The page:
This was something rather different to anything I’d seen before. Part play, part singalong, part educational lecture. Somehow, these three things, for the large part, work together.
The three performers make a delightful trio, that play off and around each other in a pleasingly well-polished routine. The songs are simple, sweet, and memorable; the one about dopamine in particular is still stuck in my head. The content, though, is serious and gives just as much weight to its subject matter as is due. It does not make light of or mock addiction but presents it in an accessible, informal manner. The whole atmosphere of the performance is very relaxed, and easy-going and gives more the feeling of being gathered with friends in a living room than of attending a show. This works massively in the performance’s favour, engaging and inviting the audience into the stories it wants to tell.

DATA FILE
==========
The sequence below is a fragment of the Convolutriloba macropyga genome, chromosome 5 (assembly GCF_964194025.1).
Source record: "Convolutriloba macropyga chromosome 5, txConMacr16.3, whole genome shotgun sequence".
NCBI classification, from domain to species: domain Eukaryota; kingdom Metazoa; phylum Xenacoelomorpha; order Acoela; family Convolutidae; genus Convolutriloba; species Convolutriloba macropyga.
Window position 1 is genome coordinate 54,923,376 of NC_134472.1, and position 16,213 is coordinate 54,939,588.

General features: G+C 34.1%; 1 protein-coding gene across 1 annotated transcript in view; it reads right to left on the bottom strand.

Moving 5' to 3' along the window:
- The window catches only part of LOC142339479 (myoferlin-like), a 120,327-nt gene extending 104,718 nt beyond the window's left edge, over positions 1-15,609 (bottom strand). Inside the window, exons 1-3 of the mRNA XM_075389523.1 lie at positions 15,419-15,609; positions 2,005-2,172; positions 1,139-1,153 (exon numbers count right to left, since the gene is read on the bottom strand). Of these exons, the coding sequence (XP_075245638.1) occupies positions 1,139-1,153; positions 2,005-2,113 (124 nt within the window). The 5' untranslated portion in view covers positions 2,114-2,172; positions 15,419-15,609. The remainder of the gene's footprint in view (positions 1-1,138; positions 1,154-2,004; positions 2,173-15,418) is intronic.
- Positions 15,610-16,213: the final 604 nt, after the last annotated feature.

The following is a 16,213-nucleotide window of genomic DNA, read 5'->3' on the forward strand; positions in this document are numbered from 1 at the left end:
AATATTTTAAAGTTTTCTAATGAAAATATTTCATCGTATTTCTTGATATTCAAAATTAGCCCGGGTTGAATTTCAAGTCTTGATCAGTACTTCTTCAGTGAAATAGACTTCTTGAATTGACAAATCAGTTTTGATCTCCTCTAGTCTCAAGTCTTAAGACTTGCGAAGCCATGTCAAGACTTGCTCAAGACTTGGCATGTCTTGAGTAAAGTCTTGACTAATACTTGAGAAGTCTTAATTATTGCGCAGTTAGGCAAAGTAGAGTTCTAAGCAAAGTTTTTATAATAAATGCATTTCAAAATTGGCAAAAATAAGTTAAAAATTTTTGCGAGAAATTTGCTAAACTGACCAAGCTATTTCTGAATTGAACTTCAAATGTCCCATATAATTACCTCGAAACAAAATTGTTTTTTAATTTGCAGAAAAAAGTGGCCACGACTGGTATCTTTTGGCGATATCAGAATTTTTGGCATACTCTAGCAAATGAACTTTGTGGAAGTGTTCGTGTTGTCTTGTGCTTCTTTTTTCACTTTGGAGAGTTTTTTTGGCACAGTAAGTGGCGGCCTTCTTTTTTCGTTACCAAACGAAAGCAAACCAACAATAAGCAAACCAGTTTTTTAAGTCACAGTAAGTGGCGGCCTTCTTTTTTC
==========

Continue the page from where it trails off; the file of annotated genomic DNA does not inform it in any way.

The trio have a strong chemistry that allows them to work excellently as a unit, and all are highly capable performers, as well as musicians. The male member of the trio particularly is able to shift seamlessly between his performer persona and a highly contrasting and distinct character.
There are a few occasions where the performance drags and struggles to fill its time slot, as well as other times it feels as if they fall a little short of hitting the emotional notes they should. As a whole, I would say the production needs to do a little more, and reach a little further in order to unlock it’s full potential. It remains probably the most unique Fringe show I’ve seen this year but probably could do so much more with that uniqueness if it explored it’s parameters a little more.